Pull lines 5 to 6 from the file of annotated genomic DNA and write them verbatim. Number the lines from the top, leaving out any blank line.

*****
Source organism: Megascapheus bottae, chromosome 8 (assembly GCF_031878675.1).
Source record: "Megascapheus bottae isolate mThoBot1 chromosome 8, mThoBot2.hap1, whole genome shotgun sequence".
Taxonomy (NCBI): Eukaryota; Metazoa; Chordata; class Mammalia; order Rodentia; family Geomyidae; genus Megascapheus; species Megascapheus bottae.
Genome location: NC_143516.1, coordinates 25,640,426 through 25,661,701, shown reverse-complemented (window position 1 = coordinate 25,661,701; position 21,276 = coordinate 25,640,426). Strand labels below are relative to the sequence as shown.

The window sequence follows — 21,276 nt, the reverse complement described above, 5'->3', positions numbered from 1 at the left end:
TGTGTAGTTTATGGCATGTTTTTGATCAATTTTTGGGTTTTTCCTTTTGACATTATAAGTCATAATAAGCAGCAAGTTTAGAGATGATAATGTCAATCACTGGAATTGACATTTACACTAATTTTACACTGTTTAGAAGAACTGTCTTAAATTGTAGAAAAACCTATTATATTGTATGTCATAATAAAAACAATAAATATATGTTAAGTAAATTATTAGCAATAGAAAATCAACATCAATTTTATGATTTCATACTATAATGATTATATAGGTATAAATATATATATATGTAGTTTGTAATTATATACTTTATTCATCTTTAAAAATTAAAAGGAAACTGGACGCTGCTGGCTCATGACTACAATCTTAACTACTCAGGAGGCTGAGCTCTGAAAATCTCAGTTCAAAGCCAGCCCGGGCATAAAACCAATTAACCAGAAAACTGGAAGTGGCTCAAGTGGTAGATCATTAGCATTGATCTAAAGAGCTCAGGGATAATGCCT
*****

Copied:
The window sequence follows — 21,276 nt, the reverse complement described above, 5'->3', positions numbered from 1 at the left end:
TGTGTAGTTTATGGCATGTTTTTGATCAATTTTTGGGTTTTTCCTTTTGACATTATAAGTCATAATAAGCAGCAAGTTTAGAGATGATAATGTCAATCACTGGAATTGACATTTACACTAATTTTACACTGTTTAGAAGAACTGTCTTAAATTGTAGAAAAACCTATTATATTGTATGTCATAATAAAAACAATAAATATATGTTAAGTAAATTATTAGCAATAGAAAATCAACATCAATTTTATGATTTCATACTATAATGATTATATAGGTATAAATATATATATATGTAGTTTGTAATTATATACTTTATTCATCTTTAAAAATTAAAAGGAAACTGGACGCTGCTGGCTCATGACTACAATCTTAACTACTCAGGAGGCTGAGCTCTGAAAATCTCAGTTCAAAGCCAGCCCGGGCATAAAACCAATTAACCAGAAAACTGGAAGTGGCTCAAGTGGTAGATCATTAGCATTGATCTAAAGAGCTCAGGGATAATGCCT